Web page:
Harry Crosby graduated from Occidental College in 1948 and taught in San Diego Unified Schools until 1963. As a photographic illustrator he went to Baja California in 1967 to photograph the Portola-Serra Route for Copley Books’ The Call to California. Since that time he has written as well as photographed two additional books: The King’s Highway in Baja California and more recently The Cave Paintings of Baja California. Mr. Crosby is now involved with researching and writing a book on Mexican pioneer families in Baja California.




l. Juan Maria de Salvatierra by Ernest J. Burrus, S. J., Dawson’s Bookshop: Los Angeles. pp. 159-160.

2. Ibid., 160.

3. The missions to which Venegas refers would be those whose terrain extended from Cape San Lucas to 28° N. Lat., the present boundary between the states of Baja California.

4. Juan Maria Salvatierra, founder (in 1697) and leader of the Jesuit enterprise in California until his death in 1717.

5. Cactle, or the more modern cacle, is derived from the Nahuatl cactli: sandal.

6. The mother mission and headquarters of the California colony.

7. Juan de Ugarte at time of this letter was in Mexico City serving as financial coordinator of the California enterprise. Later (1699) he came to California as missionary and served there with great distinction until his death in 1730.

8. See analysis of this passage in preceding article (page 40).

9. About 33 inches.

10. Jaime Bravo, Brother Assistant (1705-1720) and Father (1720-1744) in California. One of Venegas’ informants (see p. 40).

11. Provincial and Visitor of Jesuit missions in Northwest New Spain in 1729-1730. (Visited California in 1730).

12. José de la Puente Peña y Castejón, pioneer and foremost financial benefactor of Jesuit California. (died 1738).


I. Individual Brief Documents The principal sources of early information on El Camino Real in Baja California (c. 16981740) are the writings of the priests who supervised or reported its construction. These documents are found in several large repositories, the Archivo General de Indias in Seville, The Archivo General y Ptiblico de la Naci6n in Mexico City, and the Biblioteca Nacional in Mexico City have particularly good holdings. Many however are in smaller institutions in Mexico, Italy, the United States and elsewhere. Probably the most convenient place to consult most of them is at the Bancroft Library in Berkeley, California, where facsimiles or copies are held in a collection known as the Bolton Papers. The names of Father Missionaries whose letters or reports yield pertinent information are: (in order of arrival in California)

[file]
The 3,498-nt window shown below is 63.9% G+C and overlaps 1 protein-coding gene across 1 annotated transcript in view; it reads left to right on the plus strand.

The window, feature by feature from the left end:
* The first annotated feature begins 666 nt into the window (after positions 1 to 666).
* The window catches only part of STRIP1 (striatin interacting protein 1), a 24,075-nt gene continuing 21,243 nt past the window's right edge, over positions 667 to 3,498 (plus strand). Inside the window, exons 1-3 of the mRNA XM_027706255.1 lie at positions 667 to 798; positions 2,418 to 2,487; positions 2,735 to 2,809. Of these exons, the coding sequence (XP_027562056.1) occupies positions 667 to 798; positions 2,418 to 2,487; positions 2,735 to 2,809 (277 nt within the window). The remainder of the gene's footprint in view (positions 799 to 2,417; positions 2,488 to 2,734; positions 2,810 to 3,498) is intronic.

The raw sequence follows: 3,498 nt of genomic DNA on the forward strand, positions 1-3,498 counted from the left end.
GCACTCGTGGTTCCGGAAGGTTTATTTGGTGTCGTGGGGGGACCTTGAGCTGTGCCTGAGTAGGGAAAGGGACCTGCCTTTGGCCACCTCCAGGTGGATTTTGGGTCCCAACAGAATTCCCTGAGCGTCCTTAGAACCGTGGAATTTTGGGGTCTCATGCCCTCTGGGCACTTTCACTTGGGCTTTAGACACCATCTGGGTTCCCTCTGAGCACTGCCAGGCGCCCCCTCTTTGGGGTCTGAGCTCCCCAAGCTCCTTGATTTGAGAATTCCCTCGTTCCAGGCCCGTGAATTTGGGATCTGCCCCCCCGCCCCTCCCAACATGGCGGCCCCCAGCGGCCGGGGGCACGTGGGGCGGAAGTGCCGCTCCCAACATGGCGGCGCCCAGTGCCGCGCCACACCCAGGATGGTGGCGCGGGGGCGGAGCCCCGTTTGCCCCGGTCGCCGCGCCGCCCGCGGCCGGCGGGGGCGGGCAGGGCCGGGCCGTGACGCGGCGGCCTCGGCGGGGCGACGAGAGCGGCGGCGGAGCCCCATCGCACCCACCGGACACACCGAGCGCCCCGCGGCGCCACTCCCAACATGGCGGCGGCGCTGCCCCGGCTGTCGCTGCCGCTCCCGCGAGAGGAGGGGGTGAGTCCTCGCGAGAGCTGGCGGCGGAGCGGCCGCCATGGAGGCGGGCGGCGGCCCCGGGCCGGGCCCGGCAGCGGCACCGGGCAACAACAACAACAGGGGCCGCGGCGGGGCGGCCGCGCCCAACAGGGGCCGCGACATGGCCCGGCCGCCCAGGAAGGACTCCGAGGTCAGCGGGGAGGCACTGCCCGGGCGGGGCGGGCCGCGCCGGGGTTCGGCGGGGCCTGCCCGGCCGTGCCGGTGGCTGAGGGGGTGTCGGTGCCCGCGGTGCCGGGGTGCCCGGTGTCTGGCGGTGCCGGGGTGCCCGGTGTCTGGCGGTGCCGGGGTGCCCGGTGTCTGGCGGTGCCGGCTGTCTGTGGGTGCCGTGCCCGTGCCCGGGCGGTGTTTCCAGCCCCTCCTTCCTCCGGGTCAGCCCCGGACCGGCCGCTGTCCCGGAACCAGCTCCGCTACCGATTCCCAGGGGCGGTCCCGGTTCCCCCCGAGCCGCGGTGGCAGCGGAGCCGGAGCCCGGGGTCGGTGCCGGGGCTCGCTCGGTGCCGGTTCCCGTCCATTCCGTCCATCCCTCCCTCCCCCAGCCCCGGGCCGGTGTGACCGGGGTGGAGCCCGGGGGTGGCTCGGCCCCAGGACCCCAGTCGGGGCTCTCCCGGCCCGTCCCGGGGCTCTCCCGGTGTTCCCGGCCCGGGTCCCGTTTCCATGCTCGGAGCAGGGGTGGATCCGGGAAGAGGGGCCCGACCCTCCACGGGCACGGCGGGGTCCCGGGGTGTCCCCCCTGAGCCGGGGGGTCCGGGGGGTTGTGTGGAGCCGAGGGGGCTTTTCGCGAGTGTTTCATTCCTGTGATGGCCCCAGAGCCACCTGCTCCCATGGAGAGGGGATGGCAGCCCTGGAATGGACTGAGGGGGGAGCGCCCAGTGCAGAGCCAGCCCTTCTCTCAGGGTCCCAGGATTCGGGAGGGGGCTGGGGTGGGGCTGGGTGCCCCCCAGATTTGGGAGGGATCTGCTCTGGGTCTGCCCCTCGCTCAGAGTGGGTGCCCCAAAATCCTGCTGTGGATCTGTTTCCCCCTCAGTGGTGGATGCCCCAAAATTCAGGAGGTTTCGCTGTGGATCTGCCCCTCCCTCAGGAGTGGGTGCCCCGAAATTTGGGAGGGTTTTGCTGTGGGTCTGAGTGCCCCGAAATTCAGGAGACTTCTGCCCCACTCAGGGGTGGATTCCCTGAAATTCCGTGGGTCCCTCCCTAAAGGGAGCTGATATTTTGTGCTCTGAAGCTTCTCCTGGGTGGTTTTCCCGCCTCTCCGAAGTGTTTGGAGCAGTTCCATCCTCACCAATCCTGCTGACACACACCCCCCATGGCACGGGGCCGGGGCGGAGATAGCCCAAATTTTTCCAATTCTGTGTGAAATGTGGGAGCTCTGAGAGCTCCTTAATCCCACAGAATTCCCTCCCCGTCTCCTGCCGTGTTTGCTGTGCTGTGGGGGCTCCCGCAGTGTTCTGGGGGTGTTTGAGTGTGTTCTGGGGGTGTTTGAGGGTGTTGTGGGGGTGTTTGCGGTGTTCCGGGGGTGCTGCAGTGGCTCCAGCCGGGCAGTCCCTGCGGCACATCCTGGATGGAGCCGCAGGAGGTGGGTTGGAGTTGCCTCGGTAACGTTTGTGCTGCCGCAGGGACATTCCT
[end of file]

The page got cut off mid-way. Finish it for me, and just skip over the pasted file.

Juan Maria Salvatierra
Francisco Maria Piccolo
Juan de Ugarte
Jaime Bravo
Clemente Guillen
Nicolas Tamaral
Sebastian de Sistiaga
Juan Baptista
Maria de Luyando
Sigismundo Taraval

II. Major Unpublished Sources

Echeverría, José [The Report of the Visitor and Provincial of his 1729-1730 visit to California].
Several authors seem to have had access to this document (e.g. Venegas and Clavijero) but it may not be extant; this author has not been able to consult it. If it can be found it could prove to be a superlative source for this early period, particularly if it should be as detailed as that of the later Visitor Lizasoain (1761-1762) see below.

Ganster, Paul B. [Field notes and sketch-maps made from February to June 1967 while traversing part of the route presumed to have been used by Portola and Serra in 1769.]

These notes cover two stretches; the first, from San Jose de Comonda to Mission San Borja was a part of El Camino Real. The second, from San Juan de Dios to Rancho San Jose de Meling was a route little used after Portola’s time in California. These notes incorporate over 200 placenames, riding times between them and much valuable data on cross trails, ruins, remains of the old road, elevations above sea level etc.